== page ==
Where Can I Learn More?

The help page for the topic about_Wildcard contains more information about the changes in wildcard matches and introduces a couple of other special match characters, including ^ and $, which refer to the start and end of the filename, respectively.

With this flexibility at our fingertips when matching against filenames, it seems unjust that so far we’ve only been able to use the -eq comparison operator to test whether two strings are identical. It’s time to see how wildcards can be applied to text strings in comparisons.

Take String Comparison Beyond -eq, -lt, and -gt

In Chapter 3, we looked at a number of comparison operators, such as -eq, -lt, and -gt, which can be applied to many of the different types of data we work with in the shell. Each of these three operators works effectively on strings by checking for identical strings and giving some idea of relative alphabetical ordering. However, there are many cases in which we’d like to do a more meaningful comparison of the actual letters within a string—for example, to test whether the string contains a certain shorter string or whether it matches a certain format such as the aaa.bbb.ccc.ddd format of a numeric IP address.

We’ll look at two approaches to matching strings in this section. The first case uses the -like operator with some basic wildcard rules to see whether one string contains another. The second technique uses the -match operator and relies on regular expressions to communicate more complex matching rules. Before we begin, let’s look at some examples of regular expressions.

Regular Expressions

A regular expression describes a set of matching strings according to a series of rules. In this section, we’ll cover a few of the basic rules and look at some common examples, but it’s important to realize that regular expressions are a vast topic that won’t be covered exhaustively here. For a more complete picture of the topic, consider picking up a copy of Mastering Regular Expressions (O’Reilly).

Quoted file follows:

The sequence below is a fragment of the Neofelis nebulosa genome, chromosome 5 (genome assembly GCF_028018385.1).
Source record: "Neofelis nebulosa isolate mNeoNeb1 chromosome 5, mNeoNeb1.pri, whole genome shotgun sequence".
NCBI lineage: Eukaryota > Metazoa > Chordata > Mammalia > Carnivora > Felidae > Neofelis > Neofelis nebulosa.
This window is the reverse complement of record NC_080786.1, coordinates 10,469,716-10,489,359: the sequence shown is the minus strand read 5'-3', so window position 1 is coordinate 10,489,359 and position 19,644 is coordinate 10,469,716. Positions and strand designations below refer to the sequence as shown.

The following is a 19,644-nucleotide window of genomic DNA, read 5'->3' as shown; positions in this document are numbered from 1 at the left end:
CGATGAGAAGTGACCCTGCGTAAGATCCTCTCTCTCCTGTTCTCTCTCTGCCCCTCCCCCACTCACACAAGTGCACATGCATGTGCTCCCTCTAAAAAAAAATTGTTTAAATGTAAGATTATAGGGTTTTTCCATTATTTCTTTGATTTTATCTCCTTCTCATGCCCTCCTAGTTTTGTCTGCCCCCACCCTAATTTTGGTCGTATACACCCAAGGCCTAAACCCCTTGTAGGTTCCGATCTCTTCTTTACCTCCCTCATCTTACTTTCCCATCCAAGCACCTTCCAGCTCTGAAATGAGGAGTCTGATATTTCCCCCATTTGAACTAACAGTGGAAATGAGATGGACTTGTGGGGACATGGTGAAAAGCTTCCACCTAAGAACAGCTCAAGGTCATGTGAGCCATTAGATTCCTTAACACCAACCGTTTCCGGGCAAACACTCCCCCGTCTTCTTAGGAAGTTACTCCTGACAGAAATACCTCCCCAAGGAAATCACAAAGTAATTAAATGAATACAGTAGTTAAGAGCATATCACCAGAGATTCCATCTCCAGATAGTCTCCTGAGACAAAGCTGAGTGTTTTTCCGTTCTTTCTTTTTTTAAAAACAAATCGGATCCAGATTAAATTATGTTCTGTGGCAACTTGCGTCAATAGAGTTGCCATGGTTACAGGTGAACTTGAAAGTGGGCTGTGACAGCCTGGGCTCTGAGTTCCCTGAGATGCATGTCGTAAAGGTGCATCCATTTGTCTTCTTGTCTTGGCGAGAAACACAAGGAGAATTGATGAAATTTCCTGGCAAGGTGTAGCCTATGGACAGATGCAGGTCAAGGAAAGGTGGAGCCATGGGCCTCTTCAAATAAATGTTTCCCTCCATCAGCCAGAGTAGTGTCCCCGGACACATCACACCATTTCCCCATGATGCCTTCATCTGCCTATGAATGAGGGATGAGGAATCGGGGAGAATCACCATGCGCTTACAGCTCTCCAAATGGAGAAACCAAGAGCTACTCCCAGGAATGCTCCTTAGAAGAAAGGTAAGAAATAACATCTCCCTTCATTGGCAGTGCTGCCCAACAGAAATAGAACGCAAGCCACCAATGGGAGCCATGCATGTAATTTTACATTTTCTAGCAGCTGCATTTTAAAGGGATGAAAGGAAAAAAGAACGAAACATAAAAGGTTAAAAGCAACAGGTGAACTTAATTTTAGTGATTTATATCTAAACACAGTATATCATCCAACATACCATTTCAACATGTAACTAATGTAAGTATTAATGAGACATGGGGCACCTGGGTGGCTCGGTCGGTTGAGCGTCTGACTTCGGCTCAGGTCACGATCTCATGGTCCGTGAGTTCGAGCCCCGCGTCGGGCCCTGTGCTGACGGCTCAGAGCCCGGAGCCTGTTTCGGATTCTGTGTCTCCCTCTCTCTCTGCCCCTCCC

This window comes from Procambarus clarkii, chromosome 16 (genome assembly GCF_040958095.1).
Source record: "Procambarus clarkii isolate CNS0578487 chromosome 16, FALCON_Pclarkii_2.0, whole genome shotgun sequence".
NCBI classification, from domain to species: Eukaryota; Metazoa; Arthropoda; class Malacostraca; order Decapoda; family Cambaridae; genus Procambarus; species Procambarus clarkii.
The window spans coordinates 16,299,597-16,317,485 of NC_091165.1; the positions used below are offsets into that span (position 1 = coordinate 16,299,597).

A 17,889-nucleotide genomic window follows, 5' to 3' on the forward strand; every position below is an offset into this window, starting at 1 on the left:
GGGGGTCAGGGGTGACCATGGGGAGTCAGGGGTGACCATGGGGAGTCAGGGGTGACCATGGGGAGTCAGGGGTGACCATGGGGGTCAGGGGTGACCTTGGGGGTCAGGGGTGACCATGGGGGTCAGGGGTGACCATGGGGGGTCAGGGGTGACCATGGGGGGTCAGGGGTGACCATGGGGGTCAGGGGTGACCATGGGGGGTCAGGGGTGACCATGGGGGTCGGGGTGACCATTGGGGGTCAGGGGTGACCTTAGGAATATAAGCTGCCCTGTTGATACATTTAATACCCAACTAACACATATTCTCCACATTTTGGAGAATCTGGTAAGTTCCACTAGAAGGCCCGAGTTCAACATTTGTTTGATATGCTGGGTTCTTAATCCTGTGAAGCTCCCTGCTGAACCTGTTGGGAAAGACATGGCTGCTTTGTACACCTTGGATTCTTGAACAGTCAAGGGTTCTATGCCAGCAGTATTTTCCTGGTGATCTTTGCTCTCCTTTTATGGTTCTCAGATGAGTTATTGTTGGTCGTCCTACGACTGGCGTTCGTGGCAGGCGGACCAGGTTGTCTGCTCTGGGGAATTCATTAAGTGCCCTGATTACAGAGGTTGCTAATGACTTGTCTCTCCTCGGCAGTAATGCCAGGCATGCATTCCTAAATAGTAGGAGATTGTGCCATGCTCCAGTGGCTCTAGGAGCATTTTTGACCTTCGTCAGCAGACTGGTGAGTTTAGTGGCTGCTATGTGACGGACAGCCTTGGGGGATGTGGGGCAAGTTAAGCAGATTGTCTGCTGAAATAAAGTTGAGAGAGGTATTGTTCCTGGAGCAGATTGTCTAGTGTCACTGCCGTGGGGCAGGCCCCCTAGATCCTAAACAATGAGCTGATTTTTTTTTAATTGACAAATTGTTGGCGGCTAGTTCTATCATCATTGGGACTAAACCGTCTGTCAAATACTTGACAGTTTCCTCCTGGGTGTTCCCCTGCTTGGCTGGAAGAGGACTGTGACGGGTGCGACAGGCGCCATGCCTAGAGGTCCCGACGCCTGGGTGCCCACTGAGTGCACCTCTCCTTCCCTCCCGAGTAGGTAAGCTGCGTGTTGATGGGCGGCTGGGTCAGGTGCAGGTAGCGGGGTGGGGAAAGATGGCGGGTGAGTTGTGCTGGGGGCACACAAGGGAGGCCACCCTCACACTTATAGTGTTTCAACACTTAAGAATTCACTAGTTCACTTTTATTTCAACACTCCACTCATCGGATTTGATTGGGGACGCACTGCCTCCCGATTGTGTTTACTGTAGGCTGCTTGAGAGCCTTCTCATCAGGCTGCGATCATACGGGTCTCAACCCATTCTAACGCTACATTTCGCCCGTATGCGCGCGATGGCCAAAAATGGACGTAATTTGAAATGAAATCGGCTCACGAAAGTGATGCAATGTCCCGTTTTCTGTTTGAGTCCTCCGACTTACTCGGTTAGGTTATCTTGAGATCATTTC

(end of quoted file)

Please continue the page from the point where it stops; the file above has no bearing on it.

There are three principles that are fundamental to understanding and effectively using regular expressions. The first is the concept of alternates—that is, the idea that a single regular expression can express two or more different strings to match against. Alternates are separated by a vertical bar (|), which is the same symbol used for building a pipeline. For example, the regular expression w3svc|iisadmin|msftpsvc matches “w3svc”, “iisadmin”, “msftpsvc”, and the string “w3svc service is started but iisadmin is not.” Square brackets are often used as shorthand for specifying single-character alternates—for example, where [aeiou] is equivalent to a|e|i|o|u. The hyphen can also be used inside brackets to cover a range; [a-m] matches any letter in the first half of the alphabet.

Second, different parts of a regular expression can be grouped together using parentheses. Grouping is useful when only part of a longer regular expression is subject to alternation or quantification. For example, the regular expression (w3|msftp)svc matches both “w3svc” and “msftpsvc.” Groups can be nested inside each other, provided every open parenthesis is matched to a closing one.

Quantification, the third key part of regular expressions, gives us the power to specify how many times a certain character or sequence must occur to constitute a match. For example, the regular expression (domain\\)?user would match “user” and “domain\user” but not “domain\domain\user”. Table 4-3 describes the quantifiers available for use.

Table 4-3. Common quantifiers for denoting quantity in regular expressions

Quantifier

Matches the preceding expression...

*

Zero or more times

+

One or more times

?

Once at most

{n}

Exactly n times

{n,}

At least n times

{n,m}

At least n and at most m times

Regular expressions can also use a set of special characters as shorthand for common matches. These special characters, shown in Table 4-4, are different from those covered earlier in this chapter, and they apply only to regular expressions.

Table 4-4. Common special characters used in regular expressions

Special character

Meaning

.

Any single character

^

Start of a string

$

End of a string

\b

Word boundary (such as a space or newline)

\d

Digit (0-9)

\n

Newline

\s

Whitespace (space, tab, newline, etc.)

\t

Tab

\w

Word (alphabet plus digits and underscore)

Many of these special characters have an inverse associated with their capital letter form. For example, \S matches anything that isn’t whitespace, and \W matches anything that isn’t a word or digit.